115. IBM has performed all its duties and obligations under the AT&T Agreements, Amendment X, the Sequent Agreements and other similar agreements.

115. Denies the allegations of ¶115.

116. SCO has breached its express duties and obligations under the AT&T Agreements, Amendment X, the Sequent Agreements and other similar agreements by, among other things, purporting to terminate IBM's irrevocable and perpetual UNIX rights and/or refusing to provide IBM adequate notice and opportunity to cure its alleged misconduct.

116. Denies the allegations of ¶116.

117. SCO has also breached the implied covenant of good faith and fair dealing under the AT&T Agreements, Amendment X, the Sequent Agreements and other similar agreements by affirmatively seeking to deprive IBM of the benefits to which it is entitled under those contracts through numerous acts of bad faith, including, among other things, making false and misleading statements to the public about SCO's and IBM's rights under the same.

117. Denies the allegations of ¶117.

118. IBM has suffered damages from SCO's breaches of contract in an amount to be determined at trial.

118. Denies the allegations of ¶118.

SECOND COUNTERCLAIM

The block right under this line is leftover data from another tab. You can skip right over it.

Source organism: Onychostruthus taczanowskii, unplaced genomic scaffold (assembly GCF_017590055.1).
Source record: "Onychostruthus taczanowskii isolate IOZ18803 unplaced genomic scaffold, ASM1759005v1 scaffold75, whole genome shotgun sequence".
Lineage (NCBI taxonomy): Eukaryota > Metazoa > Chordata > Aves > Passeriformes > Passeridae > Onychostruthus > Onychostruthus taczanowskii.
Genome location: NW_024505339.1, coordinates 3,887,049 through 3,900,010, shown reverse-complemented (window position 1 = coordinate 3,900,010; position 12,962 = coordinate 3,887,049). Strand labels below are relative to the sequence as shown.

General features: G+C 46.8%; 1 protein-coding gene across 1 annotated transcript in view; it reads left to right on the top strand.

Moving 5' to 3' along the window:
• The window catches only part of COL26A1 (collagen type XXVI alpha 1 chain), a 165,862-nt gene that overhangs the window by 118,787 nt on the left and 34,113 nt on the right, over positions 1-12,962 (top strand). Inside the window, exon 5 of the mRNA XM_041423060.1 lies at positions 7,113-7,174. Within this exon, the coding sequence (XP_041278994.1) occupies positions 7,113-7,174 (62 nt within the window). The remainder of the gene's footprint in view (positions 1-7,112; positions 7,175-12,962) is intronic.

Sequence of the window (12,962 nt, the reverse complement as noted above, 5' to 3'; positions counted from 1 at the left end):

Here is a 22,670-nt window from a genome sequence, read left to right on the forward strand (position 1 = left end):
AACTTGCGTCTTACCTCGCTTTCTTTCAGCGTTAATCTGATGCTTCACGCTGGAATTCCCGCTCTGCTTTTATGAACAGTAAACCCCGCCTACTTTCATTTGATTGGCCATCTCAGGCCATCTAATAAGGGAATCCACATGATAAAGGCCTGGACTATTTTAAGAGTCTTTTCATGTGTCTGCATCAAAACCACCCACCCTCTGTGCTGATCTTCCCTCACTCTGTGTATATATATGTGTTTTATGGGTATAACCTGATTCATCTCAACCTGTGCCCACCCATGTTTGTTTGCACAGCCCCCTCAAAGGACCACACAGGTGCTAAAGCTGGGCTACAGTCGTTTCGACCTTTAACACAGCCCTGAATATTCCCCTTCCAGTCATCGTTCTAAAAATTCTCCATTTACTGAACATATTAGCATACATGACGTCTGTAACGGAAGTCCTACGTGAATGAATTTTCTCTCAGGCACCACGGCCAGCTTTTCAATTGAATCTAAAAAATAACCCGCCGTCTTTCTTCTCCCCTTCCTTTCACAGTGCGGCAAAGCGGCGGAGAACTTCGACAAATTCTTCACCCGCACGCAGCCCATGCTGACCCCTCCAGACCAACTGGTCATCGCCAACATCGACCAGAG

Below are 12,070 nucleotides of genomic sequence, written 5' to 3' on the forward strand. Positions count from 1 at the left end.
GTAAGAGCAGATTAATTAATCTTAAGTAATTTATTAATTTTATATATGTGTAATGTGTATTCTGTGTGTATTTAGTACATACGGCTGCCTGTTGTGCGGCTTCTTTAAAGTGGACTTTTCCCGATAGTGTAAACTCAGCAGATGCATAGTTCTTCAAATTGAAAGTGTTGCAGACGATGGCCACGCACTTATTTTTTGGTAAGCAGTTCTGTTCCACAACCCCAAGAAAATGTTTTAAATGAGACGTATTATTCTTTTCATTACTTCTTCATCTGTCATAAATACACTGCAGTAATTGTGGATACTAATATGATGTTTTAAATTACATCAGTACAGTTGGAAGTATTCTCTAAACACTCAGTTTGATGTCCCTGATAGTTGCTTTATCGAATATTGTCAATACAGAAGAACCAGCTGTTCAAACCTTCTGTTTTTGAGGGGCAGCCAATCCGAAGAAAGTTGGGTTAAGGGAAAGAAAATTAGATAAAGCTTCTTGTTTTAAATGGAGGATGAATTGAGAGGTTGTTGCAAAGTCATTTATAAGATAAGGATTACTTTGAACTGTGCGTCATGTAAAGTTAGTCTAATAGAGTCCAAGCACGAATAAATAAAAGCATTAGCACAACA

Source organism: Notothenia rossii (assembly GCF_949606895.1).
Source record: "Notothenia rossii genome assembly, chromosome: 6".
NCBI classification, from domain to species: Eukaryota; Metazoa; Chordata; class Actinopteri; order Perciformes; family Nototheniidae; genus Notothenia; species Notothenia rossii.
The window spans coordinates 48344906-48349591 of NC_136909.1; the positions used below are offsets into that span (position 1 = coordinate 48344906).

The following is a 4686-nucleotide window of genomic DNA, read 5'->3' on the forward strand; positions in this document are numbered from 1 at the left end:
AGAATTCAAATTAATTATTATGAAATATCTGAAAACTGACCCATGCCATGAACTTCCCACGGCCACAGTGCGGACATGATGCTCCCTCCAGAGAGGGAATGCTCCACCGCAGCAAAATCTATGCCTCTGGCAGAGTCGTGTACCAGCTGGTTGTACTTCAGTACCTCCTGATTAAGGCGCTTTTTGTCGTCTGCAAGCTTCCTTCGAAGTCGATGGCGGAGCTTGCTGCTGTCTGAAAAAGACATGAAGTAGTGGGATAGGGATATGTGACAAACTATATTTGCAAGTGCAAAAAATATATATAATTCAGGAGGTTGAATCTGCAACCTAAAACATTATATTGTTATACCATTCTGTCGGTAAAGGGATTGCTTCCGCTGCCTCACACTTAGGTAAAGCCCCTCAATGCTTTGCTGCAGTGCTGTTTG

Lanham Act Violation

119. IBM repeats and realleges the averments in paragraphs 1 through 118, with the same force and effect as though they were set forth fully herein.

119. Repeats and realleges ¶¶1-118, above.

120. IBM sells and distributes AIX and Linux-related products and services in interstate commerce, and IBM sold and distributed Dynix in interstate commerce.

120. Admits that IBM sells Linux-related services in interstate commerce, but denies that IBM has or had authority to sell, license or distribute AIX in interstate commerce from and after June 16, 2003, and denies that IBM has or had authority to license, sell or distribute Dynix in interstate commerce from and after September 2, 2003, alleges that IBM's rights in AIX and Dynix have been lawfully and properly terminated, and denies the remaining the allegations of ¶120 not specifically admitted herein.

121. SCO has made material false representations regarding AIX, Dynix and IBM's Linux-related products and services, which affect a customer's decision whether to purchase these products and services. Specifically, SCO has publicly misrepresented the legitimacy of these products and services by falsely representing that IBM no longer has the right, authority and license to use, produce and distribute these products and by misrepresenting SCO's own rights in and to Unix, AIX, Dynix and Linux.

121. Denies the allegations of ¶121.

122. SCO has published its false statements in a series of widely-distributed press releases, press interviews and other streams of commerce, as part of its bad faith campaign to discredit IBM's products and services in the marketplace, to increase the perceived value of SCO's limited rights to UNIX and to promote SCO's own UNIX operating systems, UnixWare and Open Server.